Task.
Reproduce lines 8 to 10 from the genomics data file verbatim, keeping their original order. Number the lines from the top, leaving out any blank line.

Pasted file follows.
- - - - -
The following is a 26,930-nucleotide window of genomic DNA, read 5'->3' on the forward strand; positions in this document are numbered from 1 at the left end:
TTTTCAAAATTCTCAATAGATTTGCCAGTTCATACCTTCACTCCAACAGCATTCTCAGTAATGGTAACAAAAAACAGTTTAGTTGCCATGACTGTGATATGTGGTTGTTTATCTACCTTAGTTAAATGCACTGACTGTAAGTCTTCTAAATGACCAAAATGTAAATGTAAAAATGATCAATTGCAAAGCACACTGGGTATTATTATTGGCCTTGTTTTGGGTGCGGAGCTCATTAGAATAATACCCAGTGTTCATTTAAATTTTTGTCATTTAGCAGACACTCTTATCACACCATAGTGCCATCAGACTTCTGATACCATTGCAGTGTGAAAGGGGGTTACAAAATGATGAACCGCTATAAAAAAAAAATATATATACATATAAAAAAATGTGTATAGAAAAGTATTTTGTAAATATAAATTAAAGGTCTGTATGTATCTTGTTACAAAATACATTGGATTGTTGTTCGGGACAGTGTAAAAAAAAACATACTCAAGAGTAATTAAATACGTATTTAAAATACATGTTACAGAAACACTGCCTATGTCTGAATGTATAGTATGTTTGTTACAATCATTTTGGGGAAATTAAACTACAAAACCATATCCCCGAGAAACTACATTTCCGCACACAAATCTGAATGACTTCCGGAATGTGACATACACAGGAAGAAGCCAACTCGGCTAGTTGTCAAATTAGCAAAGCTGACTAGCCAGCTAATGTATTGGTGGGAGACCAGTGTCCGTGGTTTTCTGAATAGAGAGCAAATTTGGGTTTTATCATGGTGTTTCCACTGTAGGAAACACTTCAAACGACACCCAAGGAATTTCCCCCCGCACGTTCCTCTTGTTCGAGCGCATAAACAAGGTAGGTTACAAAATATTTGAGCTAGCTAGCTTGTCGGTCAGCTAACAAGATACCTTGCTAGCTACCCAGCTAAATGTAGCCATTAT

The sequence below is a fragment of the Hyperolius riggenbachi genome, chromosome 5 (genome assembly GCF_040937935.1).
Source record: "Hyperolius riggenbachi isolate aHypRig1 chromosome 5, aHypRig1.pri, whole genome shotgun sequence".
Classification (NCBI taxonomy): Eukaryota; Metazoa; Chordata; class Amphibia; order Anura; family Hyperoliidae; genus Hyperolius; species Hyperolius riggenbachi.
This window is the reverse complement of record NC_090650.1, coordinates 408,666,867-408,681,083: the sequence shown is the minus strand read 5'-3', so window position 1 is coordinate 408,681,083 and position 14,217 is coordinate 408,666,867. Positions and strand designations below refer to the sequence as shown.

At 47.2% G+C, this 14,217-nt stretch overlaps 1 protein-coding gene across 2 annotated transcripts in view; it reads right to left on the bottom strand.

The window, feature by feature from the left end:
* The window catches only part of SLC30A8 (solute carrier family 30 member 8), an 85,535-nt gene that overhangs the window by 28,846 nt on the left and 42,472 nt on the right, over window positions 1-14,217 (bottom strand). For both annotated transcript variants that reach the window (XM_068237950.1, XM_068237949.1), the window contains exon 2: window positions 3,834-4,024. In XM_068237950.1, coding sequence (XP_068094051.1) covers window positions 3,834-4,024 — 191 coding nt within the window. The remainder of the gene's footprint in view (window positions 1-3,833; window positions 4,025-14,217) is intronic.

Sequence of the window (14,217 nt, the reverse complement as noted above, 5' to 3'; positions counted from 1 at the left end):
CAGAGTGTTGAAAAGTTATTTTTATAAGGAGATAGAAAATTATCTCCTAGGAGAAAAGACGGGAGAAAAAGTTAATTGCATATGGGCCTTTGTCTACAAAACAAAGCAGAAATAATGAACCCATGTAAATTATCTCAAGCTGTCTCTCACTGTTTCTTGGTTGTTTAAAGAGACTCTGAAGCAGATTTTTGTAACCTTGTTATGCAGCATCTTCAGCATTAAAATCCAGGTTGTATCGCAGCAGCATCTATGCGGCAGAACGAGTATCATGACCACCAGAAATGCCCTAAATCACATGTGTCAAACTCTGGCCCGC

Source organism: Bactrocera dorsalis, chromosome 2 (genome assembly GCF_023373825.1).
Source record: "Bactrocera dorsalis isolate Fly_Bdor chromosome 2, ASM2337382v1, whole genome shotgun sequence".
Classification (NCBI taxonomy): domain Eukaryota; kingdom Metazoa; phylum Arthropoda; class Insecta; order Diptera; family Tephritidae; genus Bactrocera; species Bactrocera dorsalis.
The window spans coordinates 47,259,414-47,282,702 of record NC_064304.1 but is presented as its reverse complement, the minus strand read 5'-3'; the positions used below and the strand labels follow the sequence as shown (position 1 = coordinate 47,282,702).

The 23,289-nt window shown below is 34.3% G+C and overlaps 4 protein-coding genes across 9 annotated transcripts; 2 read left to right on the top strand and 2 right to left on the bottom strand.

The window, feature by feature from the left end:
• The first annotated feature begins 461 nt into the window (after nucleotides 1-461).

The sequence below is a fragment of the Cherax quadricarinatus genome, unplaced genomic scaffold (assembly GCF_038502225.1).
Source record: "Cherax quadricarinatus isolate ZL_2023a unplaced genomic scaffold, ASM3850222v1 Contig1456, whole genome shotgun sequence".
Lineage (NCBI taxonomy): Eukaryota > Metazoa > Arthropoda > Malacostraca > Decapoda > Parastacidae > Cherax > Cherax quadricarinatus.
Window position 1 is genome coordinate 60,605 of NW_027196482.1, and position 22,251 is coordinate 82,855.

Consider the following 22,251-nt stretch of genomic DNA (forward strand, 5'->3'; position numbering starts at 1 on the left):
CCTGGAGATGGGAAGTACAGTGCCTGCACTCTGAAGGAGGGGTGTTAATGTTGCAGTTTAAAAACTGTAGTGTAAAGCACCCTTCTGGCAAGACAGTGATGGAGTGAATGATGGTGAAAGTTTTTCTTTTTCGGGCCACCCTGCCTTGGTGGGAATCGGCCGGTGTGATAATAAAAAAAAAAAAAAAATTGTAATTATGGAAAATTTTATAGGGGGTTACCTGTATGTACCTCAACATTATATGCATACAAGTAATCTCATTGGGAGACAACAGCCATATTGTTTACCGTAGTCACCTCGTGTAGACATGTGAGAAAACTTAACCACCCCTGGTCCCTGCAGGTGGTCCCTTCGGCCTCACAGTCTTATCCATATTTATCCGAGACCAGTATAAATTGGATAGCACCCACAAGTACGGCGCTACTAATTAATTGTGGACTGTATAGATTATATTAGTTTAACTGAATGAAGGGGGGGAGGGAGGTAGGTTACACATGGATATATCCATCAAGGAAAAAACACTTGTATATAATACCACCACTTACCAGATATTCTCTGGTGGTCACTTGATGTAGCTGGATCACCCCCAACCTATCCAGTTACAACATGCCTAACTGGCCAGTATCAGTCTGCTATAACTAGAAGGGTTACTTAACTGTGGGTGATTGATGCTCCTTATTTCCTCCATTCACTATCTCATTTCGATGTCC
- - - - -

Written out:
The window, feature by feature from the left end:
* The window catches only part of SLC30A8 (solute carrier family 30 member 8), an 85,535-nt gene that overhangs the window by 28,846 nt on the left and 42,472 nt on the right, over window positions 1-14,217 (bottom strand). For both annotated transcript variants that reach the window (XM_068237950.1, XM_068237949.1), the window contains exon 2: window positions 3,834-4,024. In XM_068237950.1, coding sequence (XP_068094051.1) covers window positions 3,834-4,024 — 191 coding nt within the window. The remainder of the gene's footprint in view (window positions 1-3,833; window positions 4,025-14,217) is intronic.

Sequence of the window (14,217 nt, the reverse complement as noted above, 5' to 3'; positions counted from 1 at the left end):